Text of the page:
Estonia already has an evolved eID system in place, allowing citizens to easily authenticate themselves for online services without paper documentation or a physical interaction. In Europe eIDAS, a set of clear, cross-border electronic identity requirements is coming in September 29, 2018. The Australian government is also setting up the requirements for a new eID framework that will adapt and streamline the way digital transactions and services are handled.
Governments have a vested interest in creating eID systems for their own purposes; eID enables delivery of services through online channels making them more cost effective, more scalable and more responsive. Citizens enjoy the convenience and speed of delivery that digital services offer. The key is to ensure the system is secure and accountable and, as the European Commission states, “guarantee the unambiguous identification of a person and make it possible to get the service delivered to the person who is really entitled to it.”
Once a government has an authorized eID system in place, commercial interests can use the same framework to ensure compliance with KYC laws, mitigate risk, optimize performance and improve the customer experience. The same factors that make eID desirable for governments apply to businesses operating online.
Consider a 2016 report by Australia Post and The Boston Consulting Group (BCG), which considered economic opportunities of the Australian digital identity ecosystem. They calculated the “economic value of an accepted digital identity” in Australia is AU$11 billion a year. All things being equal, this would extrapolate to annual numbers of $112.8 billion in the US and €150 billion in the EU.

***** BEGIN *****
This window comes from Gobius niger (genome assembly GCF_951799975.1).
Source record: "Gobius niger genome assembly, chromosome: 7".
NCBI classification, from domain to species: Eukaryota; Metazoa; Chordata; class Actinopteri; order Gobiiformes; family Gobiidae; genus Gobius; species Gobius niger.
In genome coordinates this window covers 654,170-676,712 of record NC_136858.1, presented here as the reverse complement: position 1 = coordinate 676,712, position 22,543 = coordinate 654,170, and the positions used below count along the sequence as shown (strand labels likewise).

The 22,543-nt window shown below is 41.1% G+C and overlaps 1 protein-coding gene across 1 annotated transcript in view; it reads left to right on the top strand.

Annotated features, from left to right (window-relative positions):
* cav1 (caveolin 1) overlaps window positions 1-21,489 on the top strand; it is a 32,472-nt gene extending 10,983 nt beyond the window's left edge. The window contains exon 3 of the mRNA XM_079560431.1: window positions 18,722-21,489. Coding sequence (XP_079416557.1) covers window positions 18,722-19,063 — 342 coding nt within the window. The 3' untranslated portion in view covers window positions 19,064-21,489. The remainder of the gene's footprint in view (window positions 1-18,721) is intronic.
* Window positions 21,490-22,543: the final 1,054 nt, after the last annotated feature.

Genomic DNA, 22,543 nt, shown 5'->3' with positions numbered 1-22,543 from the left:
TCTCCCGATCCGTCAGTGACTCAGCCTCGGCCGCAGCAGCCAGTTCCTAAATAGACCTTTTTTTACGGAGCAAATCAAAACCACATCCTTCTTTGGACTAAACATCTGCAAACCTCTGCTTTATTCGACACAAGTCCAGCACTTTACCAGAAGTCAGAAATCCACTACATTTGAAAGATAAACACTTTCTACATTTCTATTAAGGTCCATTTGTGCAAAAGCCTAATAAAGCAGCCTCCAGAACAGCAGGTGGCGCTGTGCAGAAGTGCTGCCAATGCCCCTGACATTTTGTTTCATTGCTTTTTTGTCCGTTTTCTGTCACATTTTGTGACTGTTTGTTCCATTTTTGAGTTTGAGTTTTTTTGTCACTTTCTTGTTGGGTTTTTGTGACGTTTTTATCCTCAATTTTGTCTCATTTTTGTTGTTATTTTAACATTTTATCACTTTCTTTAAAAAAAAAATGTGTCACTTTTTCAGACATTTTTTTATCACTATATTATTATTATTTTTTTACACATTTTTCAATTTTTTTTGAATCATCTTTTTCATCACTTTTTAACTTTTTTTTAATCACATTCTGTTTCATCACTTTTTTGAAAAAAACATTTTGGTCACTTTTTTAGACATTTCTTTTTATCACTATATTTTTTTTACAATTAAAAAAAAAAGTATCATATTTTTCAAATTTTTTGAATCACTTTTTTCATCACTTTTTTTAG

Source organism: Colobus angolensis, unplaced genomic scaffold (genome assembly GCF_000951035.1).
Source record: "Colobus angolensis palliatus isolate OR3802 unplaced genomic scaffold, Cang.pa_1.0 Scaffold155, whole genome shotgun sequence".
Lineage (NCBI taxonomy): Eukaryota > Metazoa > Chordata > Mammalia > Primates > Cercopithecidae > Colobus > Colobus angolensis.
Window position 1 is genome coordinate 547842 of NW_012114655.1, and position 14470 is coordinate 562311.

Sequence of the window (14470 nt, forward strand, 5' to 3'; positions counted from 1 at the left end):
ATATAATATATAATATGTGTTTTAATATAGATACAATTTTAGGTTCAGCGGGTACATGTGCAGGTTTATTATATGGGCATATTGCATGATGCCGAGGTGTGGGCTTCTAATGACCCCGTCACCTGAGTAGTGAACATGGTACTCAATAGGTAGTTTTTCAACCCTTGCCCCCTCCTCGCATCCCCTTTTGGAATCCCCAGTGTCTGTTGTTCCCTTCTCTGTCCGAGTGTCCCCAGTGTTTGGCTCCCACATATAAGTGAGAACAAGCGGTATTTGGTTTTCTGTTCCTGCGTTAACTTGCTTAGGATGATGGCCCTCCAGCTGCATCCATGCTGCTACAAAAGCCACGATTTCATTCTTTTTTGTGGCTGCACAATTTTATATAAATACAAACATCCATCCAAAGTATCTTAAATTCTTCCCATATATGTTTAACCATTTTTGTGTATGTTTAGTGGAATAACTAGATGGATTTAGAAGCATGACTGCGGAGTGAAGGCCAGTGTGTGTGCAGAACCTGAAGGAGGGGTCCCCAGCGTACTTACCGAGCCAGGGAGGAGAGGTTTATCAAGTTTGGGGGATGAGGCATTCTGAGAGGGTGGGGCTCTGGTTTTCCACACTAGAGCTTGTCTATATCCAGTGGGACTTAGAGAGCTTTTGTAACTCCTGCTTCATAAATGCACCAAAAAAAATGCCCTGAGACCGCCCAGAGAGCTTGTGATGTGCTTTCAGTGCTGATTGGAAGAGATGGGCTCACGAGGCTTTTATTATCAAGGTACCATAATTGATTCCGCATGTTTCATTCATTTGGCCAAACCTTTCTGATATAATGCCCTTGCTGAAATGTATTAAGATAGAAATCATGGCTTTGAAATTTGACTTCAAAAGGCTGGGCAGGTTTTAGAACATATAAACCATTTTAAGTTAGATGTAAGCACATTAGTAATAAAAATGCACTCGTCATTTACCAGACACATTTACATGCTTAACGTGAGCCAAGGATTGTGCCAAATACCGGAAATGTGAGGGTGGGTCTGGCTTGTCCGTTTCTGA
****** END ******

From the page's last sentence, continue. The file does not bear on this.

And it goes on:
Another market that can see dramatic effects from Mobile ID adoption is travel. The Known Traveler is a World Economic Forum (WEF) proposal for digital identity systems that use advanced technology, such as biometrics, and advanced digital technologies, to expedite cross-border travel. Already e-tickets are an easy and secure way of booking flight tickets and these can be saved directly on a mobile. Adding identity to the device along with associated permissions — a mobile passport — would go a far way to expedite and secure the system.
Mobile ID Roll Out
Of course, any time when trying to predict the future there are lots of questions and considerations. How will these systems integrate with existing protocols and new advances? What new standards will come about and what will they cover? What will different countries do and what regulations will come into force?
There are deep concerns about security, privacy, permissions and control of access. Mobile ID technology is vital to help ensure the highest levels of security and privacy protection are adopted.
Existing identity systems have worked for over a hundred years and have proven stability, functionality and usability within jurisdictions. However, as the world becomes increasingly global, better cross-border identity systems are needed, enabling better security, more commerce and expanded trust interactions.
As effective identity system has such wide impact on individual lives and societal functions, rolling out new systems needs careful planning, testing and implementation. We can’t expect physical ID documents to disappear anytime soon.
But the advantages of mobile ID are undeniable. Having a quicker, easier, and more secure and seamless way to identify and verify someone is beneficial to consumers, businesses and governments alike. As with the integration of other technologies into mobile devices, mobile ID has the aura of inevitableness around it.